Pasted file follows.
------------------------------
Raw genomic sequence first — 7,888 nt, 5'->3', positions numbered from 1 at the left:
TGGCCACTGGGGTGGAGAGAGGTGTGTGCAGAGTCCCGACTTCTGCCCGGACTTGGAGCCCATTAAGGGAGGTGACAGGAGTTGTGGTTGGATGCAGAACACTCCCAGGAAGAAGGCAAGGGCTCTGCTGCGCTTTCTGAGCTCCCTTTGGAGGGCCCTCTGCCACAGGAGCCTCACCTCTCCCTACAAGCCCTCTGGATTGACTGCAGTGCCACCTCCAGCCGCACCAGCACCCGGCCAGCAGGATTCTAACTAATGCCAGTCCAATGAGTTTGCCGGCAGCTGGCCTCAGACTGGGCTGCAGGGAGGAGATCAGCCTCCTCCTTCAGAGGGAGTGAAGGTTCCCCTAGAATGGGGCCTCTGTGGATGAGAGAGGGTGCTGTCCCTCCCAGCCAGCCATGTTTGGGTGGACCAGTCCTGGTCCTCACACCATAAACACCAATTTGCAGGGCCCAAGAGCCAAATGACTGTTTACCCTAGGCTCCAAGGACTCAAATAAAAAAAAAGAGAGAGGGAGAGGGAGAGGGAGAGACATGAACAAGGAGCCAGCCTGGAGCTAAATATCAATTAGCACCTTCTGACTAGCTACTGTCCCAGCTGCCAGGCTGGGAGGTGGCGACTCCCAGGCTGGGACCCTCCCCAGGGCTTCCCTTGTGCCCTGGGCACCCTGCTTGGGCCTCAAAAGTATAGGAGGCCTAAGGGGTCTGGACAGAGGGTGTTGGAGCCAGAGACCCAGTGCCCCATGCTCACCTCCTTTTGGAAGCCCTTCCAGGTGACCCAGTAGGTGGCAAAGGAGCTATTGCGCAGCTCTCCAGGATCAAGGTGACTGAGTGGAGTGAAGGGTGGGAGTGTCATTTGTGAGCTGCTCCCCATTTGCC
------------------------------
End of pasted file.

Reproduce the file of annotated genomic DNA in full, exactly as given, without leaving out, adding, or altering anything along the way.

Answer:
Raw genomic sequence first — 7,888 nt, 5'->3', positions numbered from 1 at the left:
TGGCCACTGGGGTGGAGAGAGGTGTGTGCAGAGTCCCGACTTCTGCCCGGACTTGGAGCCCATTAAGGGAGGTGACAGGAGTTGTGGTTGGATGCAGAACACTCCCAGGAAGAAGGCAAGGGCTCTGCTGCGCTTTCTGAGCTCCCTTTGGAGGGCCCTCTGCCACAGGAGCCTCACCTCTCCCTACAAGCCCTCTGGATTGACTGCAGTGCCACCTCCAGCCGCACCAGCACCCGGCCAGCAGGATTCTAACTAATGCCAGTCCAATGAGTTTGCCGGCAGCTGGCCTCAGACTGGGCTGCAGGGAGGAGATCAGCCTCCTCCTTCAGAGGGAGTGAAGGTTCCCCTAGAATGGGGCCTCTGTGGATGAGAGAGGGTGCTGTCCCTCCCAGCCAGCCATGTTTGGGTGGACCAGTCCTGGTCCTCACACCATAAACACCAATTTGCAGGGCCCAAGAGCCAAATGACTGTTTACCCTAGGCTCCAAGGACTCAAATAAAAAAAAAGAGAGAGGGAGAGGGAGAGGGAGAGACATGAACAAGGAGCCAGCCTGGAGCTAAATATCAATTAGCACCTTCTGACTAGCTACTGTCCCAGCTGCCAGGCTGGGAGGTGGCGACTCCCAGGCTGGGACCCTCCCCAGGGCTTCCCTTGTGCCCTGGGCACCCTGCTTGGGCCTCAAAAGTATAGGAGGCCTAAGGGGTCTGGACAGAGGGTGTTGGAGCCAGAGACCCAGTGCCCCATGCTCACCTCCTTTTGGAAGCCCTTCCAGGTGACCCAGTAGGTGGCAAAGGAGCTATTGCGCAGCTCTCCAGGATCAAGGTGACTGAGTGGAGTGAAGGGTGGGAGTGTCATTTGTGAGCTGCTCCCCATTTGCC